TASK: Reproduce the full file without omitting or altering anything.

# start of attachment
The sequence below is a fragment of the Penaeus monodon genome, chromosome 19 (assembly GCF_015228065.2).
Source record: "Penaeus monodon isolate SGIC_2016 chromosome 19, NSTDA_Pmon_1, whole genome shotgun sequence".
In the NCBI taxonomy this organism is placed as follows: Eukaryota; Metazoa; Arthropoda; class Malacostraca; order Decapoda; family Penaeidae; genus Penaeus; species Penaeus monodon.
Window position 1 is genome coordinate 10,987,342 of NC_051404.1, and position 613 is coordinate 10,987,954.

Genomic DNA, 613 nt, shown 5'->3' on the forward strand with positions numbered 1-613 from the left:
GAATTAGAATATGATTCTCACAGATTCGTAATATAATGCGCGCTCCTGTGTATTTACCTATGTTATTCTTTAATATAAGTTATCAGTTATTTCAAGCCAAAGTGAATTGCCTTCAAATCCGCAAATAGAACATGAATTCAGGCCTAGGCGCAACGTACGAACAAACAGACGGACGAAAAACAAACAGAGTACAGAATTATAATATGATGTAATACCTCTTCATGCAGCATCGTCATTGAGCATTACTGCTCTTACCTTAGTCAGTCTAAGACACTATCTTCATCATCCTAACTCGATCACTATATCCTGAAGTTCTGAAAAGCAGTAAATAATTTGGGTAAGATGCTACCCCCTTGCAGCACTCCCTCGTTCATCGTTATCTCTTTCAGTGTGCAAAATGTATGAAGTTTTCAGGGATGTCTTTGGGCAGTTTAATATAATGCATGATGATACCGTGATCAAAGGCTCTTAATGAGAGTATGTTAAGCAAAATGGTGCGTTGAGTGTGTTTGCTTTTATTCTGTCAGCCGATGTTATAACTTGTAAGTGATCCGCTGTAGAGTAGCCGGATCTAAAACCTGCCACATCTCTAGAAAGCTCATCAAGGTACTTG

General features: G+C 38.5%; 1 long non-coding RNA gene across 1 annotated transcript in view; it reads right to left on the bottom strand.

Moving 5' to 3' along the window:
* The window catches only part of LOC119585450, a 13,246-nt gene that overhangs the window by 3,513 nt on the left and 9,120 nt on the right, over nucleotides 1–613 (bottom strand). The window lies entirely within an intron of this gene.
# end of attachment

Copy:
The sequence below is a fragment of the Penaeus monodon genome, chromosome 19 (assembly GCF_015228065.2).
Source record: "Penaeus monodon isolate SGIC_2016 chromosome 19, NSTDA_Pmon_1, whole genome shotgun sequence".
In the NCBI taxonomy this organism is placed as follows: Eukaryota; Metazoa; Arthropoda; class Malacostraca; order Decapoda; family Penaeidae; genus Penaeus; species Penaeus monodon.
Window position 1 is genome coordinate 10,987,342 of NC_051404.1, and position 613 is coordinate 10,987,954.

Genomic DNA, 613 nt, shown 5'->3' on the forward strand with positions numbered 1-613 from the left:
GAATTAGAATATGATTCTCACAGATTCGTAATATAATGCGCGCTCCTGTGTATTTACCTATGTTATTCTTTAATATAAGTTATCAGTTATTTCAAGCCAAAGTGAATTGCCTTCAAATCCGCAAATAGAACATGAATTCAGGCCTAGGCGCAACGTACGAACAAACAGACGGACGAAAAACAAACAGAGTACAGAATTATAATATGATGTAATACCTCTTCATGCAGCATCGTCATTGAGCATTACTGCTCTTACCTTAGTCAGTCTAAGACACTATCTTCATCATCCTAACTCGATCACTATATCCTGAAGTTCTGAAAAGCAGTAAATAATTTGGGTAAGATGCTACCCCCTTGCAGCACTCCCTCGTTCATCGTTATCTCTTTCAGTGTGCAAAATGTATGAAGTTTTCAGGGATGTCTTTGGGCAGTTTAATATAATGCATGATGATACCGTGATCAAAGGCTCTTAATGAGAGTATGTTAAGCAAAATGGTGCGTTGAGTGTGTTTGCTTTTATTCTGTCAGCCGATGTTATAACTTGTAAGTGATCCGCTGTAGAGTAGCCGGATCTAAAACCTGCCACATCTCTAGAAAGCTCATCAAGGTACTTG

General features: G+C 38.5%; 1 long non-coding RNA gene across 1 annotated transcript in view; it reads right to left on the bottom strand.

Moving 5' to 3' along the window:
* The window catches only part of LOC119585450, a 13,246-nt gene that overhangs the window by 3,513 nt on the left and 9,120 nt on the right, over nucleotides 1–613 (bottom strand). The window lies entirely within an intron of this gene.